ON THIS DATE in 1958, fourteen-year-old Bobby Fischer won the United States Chess Championship, topping 13 of the nation’s best players.
The American chess world was “aghast with wonder, admiration, envy, and excitement,” wrote chess expert Arthur Bisguier of Fischer’s victory, which launched a strange but brilliant chess career.
Fischer would win seven more U.S. Championships while gaining notoriety for his prickly personality and constant complaining. The young man was “a little snot,” wrote Corky Siemaszko of the Daily News. He walked out of some tournaments and seemed continually dissatisfied with the crowds, the lighting, the temperature, and the prize money at chess events.
In 1972, Fischer was in prime form as a personality and player while battling the Soviet Union’s Boris Spassky for the world chess championship. “Mr. Fischer’s characteristic petulance, loutishness and sense of outrage were the stuff of front page headlines all over the globe,” reported The New York Times in 2008. He griped about the television cameras, forfeited one game, and insisted the match be transferred to a more secluded setting. Then he beat Spassky 12.5 to 8.5 to become the first and only American to win a world chess championship.
Fischer’s later life was filled with bizarre statements and behavior. In 1999, he raved on a radio station about an international Jewish conspiracy (Fischer’s mother and biological father were Jewish), and he called the 2001 attacks on the World Trade Center and the Pentagon “wonderful news.” He died at age sixty-four in 2008.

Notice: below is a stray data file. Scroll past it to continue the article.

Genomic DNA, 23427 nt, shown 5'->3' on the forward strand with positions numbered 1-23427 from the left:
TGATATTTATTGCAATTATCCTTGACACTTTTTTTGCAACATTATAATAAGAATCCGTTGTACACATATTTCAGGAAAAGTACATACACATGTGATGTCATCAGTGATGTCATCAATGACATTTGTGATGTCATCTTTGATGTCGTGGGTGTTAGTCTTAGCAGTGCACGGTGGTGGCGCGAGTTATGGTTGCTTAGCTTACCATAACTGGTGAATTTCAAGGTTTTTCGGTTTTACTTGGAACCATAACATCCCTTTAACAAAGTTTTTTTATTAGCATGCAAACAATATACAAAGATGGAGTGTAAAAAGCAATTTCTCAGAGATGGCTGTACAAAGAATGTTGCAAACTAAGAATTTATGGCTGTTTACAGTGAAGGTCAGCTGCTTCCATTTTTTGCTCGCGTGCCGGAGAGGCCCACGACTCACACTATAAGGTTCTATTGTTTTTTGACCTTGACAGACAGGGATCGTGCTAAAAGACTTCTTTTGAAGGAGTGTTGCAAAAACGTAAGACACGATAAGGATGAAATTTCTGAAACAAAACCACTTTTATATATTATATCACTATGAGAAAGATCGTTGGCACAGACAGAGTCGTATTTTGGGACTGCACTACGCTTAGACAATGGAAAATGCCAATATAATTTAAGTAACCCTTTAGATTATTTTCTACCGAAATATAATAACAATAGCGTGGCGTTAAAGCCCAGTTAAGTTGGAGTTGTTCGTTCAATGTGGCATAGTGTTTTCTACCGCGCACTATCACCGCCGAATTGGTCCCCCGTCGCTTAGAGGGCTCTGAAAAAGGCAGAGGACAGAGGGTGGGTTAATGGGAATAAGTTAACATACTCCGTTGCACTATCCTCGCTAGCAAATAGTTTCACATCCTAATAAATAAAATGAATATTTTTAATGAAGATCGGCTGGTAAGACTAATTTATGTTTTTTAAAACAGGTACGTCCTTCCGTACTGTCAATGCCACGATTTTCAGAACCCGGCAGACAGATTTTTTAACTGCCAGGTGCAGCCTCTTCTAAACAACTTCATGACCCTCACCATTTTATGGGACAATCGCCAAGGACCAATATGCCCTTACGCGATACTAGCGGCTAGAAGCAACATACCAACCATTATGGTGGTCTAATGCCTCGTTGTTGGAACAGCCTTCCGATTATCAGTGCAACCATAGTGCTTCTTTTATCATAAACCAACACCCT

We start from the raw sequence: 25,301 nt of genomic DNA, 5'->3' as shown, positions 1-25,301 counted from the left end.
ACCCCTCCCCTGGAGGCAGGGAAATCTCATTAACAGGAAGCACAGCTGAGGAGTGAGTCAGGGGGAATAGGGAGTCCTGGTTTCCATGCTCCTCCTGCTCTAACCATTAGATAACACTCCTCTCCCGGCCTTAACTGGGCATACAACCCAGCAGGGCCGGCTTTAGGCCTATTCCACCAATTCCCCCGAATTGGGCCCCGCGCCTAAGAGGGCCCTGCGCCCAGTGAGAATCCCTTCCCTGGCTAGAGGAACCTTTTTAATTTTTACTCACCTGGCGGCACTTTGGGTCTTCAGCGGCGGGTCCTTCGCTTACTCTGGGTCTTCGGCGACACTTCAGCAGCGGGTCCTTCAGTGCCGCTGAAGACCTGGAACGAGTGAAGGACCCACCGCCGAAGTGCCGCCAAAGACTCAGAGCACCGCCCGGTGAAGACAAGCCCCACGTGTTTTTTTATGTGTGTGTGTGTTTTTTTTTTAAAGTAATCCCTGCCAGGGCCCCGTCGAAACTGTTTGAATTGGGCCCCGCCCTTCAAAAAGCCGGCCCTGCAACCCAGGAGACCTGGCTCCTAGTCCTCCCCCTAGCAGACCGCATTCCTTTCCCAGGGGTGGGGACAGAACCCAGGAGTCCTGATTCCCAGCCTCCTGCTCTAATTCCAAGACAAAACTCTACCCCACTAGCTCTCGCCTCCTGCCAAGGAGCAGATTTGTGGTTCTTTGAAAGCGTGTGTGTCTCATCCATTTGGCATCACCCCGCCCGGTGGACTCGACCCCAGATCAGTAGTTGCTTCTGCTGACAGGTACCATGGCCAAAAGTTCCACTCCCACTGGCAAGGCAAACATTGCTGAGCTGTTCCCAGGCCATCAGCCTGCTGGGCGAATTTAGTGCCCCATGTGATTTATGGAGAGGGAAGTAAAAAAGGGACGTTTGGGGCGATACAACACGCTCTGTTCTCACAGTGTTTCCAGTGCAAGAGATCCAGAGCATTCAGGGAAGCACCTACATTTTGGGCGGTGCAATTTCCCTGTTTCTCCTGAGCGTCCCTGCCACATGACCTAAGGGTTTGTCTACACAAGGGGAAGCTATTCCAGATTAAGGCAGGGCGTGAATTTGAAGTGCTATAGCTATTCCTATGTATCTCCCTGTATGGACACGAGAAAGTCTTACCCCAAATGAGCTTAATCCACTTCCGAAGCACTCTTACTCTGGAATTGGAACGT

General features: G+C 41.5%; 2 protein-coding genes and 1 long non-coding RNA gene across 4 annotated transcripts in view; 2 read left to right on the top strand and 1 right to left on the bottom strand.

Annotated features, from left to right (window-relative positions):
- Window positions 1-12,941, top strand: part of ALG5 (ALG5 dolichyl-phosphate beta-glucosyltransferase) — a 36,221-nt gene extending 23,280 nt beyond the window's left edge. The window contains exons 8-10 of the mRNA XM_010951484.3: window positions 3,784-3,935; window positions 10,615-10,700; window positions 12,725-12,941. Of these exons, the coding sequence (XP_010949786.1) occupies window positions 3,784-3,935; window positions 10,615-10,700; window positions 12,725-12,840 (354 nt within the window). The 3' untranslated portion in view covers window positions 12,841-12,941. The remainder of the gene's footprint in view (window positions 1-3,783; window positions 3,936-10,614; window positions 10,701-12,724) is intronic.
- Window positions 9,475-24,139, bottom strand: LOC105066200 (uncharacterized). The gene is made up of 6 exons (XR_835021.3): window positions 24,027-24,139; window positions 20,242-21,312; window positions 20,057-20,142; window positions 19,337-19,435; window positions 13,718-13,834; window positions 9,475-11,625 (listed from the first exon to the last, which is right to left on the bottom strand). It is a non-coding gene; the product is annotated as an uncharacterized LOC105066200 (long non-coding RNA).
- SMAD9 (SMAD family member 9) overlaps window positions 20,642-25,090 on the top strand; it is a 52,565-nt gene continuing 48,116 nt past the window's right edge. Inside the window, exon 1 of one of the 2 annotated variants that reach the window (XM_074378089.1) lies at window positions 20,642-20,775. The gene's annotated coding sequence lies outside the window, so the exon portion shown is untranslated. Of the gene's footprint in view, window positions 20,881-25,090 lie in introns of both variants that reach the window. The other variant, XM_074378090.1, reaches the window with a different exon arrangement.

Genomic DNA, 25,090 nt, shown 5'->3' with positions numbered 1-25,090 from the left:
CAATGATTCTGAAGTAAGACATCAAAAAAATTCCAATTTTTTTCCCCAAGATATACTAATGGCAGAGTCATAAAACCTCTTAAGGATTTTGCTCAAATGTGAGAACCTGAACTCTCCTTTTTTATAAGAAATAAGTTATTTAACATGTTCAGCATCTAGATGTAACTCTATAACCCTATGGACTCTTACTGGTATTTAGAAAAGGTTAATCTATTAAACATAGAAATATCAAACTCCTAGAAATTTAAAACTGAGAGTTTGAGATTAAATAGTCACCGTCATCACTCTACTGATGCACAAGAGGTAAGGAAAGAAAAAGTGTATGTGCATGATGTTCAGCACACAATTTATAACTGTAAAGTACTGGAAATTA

Also on this date …
JAN. 8, 1638: Elisabetta Sirani was born in Bologna, Italy. By age seventeen she had completed more than 90 works of art.
As a teenager, Sirani became the breadwinner of her family when her artist father’s gout ended his painting career. The young artist specialized in working quickly. On one occasion, a grand duke asked her to paint him a Madonna, and Sirani created one on the spot.
In 1994, the U.S. Postal Service issued a holiday stamp featuring Sirani’s Madonna and Child painting (right) from 1663. It was the first holiday stamp to feature the work of a woman artist.
JAN. 8, 1815: JORDAN NOBLE, fourteen, played drums during an American victory over British troops at the Battle of New Orleans. This is a big deal because in a pre-electronics age, the drum was a military communication device that sounded up to 30 different instructions to soldiers, telling them to commence firing, to cease firing, and more.
Jordan was justifiably proud of his role in the victory. For years, the biracial ex-slave from Georgia carried a card that identified him as “Jordan B. Noble, the veteran drummer who had the pride and satisfaction of beating to arms the Americans … on the 8th of January, 1815.”
JAN. 8, 1864: DAVID O. DODD, seventeen, was hanged by the Yankees for spying during the Civil War. known as the “Boy Martyr of the Confederacy,” Dodd (left) had been discovered behind Union lines with a Morse Code message that revealed precise information about Union strength in Little Rock, Arkansas. He refused to name his informant before his hanging, making him a hero in the Confederacy.